Fig. 2 Stoichiometric states of GluA2-STZ.

On the left, cryo-EM density maps of (A) STZ-unbound, (B) single STZ-bound, and (C) double STZ-bound states of GluA2-STZ filtered to 8.7 Å, 6.4 Å, and 7.8 Å resolution, respectively. For each state, 2D slices made parallel to the membrane through the refined, nonfiltered map are shown on the right: one through the middle of GluA2 LBD-TMD linker region and another through the middle of GluA2 TMD. (Details of collection and refinement are included in fig. S6.)

To gain further insight into the AMPAR-TARP interaction, we built a structural model of the GluA2-1xSTZ state. Guided by the two-fold symmetry of the ECD (812), we used the corresponding portion of the GluA2-1xSTZ map refined with C2 symmetry to 5.6 Å resolution (fig. S6) (25) to fit GluA2 ATDs and LBDs (8) and to build ATD-LBD linkers. We further used the 6.4 Å map obtained from refinement without symmetry restraints (fig. S7) to fit the GluA2 TMD region (8) and to build LBD-TMD linkers (fig. S8). We then took advantage of amino acid sequence conservation between TARP family and Claudin family proteins (fig. S9) and built a Claudin-19–based homology model of STZ. This model was fitted into the GluA2-1xSTZ density (25) (fig. S8B), confirming the similar overall fold of TARPs and Claudins (31, 32) (fig. S9). The STZ and GluA2 protomers from the GluA2-1xSTZ structure were also fitted into the GluA2-2xSTZ map to generate a structure of the corresponding complex (Fig. 3, A and B).

Fig. 3 Architecture of the GluA2-STZ complex.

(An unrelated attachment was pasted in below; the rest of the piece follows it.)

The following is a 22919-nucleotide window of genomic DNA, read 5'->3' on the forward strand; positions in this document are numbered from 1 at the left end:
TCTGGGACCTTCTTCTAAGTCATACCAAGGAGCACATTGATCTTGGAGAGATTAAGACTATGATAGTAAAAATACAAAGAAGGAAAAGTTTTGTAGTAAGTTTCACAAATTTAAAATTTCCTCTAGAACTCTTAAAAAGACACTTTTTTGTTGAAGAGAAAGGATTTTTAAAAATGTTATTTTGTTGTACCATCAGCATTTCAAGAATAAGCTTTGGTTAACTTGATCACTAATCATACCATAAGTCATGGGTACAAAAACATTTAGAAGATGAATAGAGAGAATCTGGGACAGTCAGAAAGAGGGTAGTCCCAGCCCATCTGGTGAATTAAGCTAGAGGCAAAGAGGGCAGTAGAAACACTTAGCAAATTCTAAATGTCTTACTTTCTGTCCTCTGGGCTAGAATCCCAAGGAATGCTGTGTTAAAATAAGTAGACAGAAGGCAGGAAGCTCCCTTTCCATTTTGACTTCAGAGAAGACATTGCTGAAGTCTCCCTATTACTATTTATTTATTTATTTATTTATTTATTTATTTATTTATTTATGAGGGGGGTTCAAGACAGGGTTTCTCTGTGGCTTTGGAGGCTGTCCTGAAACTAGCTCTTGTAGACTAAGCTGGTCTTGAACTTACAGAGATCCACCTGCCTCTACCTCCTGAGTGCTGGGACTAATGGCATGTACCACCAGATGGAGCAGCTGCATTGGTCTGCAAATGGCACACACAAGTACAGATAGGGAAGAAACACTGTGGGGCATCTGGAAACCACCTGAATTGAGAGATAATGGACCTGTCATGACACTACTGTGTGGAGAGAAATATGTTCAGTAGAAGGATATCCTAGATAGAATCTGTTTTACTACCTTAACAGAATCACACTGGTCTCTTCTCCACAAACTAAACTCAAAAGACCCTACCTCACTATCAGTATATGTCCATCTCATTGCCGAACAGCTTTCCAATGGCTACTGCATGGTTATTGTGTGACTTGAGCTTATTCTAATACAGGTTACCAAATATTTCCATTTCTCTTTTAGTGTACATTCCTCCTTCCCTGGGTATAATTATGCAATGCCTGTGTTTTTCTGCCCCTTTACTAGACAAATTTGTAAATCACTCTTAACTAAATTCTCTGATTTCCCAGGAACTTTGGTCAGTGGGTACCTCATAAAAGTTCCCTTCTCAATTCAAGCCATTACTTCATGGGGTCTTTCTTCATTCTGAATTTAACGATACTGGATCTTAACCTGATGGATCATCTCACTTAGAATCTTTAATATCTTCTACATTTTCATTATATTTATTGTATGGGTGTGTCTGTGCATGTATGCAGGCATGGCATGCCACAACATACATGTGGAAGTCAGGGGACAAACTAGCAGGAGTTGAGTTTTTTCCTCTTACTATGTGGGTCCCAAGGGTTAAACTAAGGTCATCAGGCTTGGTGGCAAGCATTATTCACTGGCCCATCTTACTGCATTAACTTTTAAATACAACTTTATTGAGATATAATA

(A, B, and D) Model of GluA2-2xSTZ viewed parallel to [(A) and (B)] or from the intracellular side of (D) the membrane. The four GluA2 subunits (A to D) are colored mint (A), coral (B), light-blue (C), and gold (D), and the STZ molecules are in green and purple; TMD secondary structure elements are labeled in (D). (C) Rainbow-colored homology model (from blue N terminus to red C terminus) of STZ with the secondary structure elements labeled. In (A) and (B), the antagonist ZK200775 is shown as a space-filling model.

The structure of STZ includes a TMD that represents a bundle of four transmembrane helices, TM1 to TM4, and an extracellular head domain that sits atop the TMD (Fig. 3C). The main interaction between STZ and AMPAR is mediated by a substantial interface between transmembrane helices TM3 and TM4 of STZ and M1 and M4 of GluA2 (Fig. 3D). STZ TM1 and TM2 have no direct contact to the AMPAR core and face the lipid membrane. The STZ head domain is composed of two extracellular polypeptide segments between TM1 and TM2 and between TM3 and TM4 (Fig. 3C). Most of the head domain is a β sheet that includes strands β1 to β4 formed by the N-terminal portion of the TM1-TM2 segment and β5 formed by the C-terminal portion of the TM3-TM4 segment. The remaining portions of the extracellular segments, the TM3-β5 loop and the β4-TM2 loop in particular, are conveniently positioned in close proximity to the LBD and LBD-TMD linkers to play a key role in regulation of AMPAR function.

The GluA2-STZ structures indicate that the TM3-β5 and β4-TM2 loops of STZ can only interact with GluA2 subunits B and D but not A and C (Fig. 3B). At the level of the LBD, B and D represent the distal subunits (fig. S10A) that play a more important role in iGluR gating than the proximal subunits A and C (9, 33, 34). STZ molecules are thus optimally positioned in the GluA2-STZ complex to maximally affect GluA2 gating. The most likely regions of GluA2 subunits B and D to interact with STZ loops TM3-β5 and β4-TM2 are the adjacent S1-M1 linker and the LBD loop between helix H and the β stand 10 (Fig. 4A). The S1-M1 linker contains four positively charged residues (K505, K506, K509, and K511), in addition to four positively charged residues in the helix H-β strand 10 loop (R692, K695, K697, and K699), that form an electropositive patch on the surface of GluA2 facing STZ (Fig. 4, B and C). In contrast, six negatively charged residues in the β4-TM2 loop of STZ (E84, D85, D87, E89, D91, and E94) form an electronegative patch on the surface of the STZ head domain facing GluA2.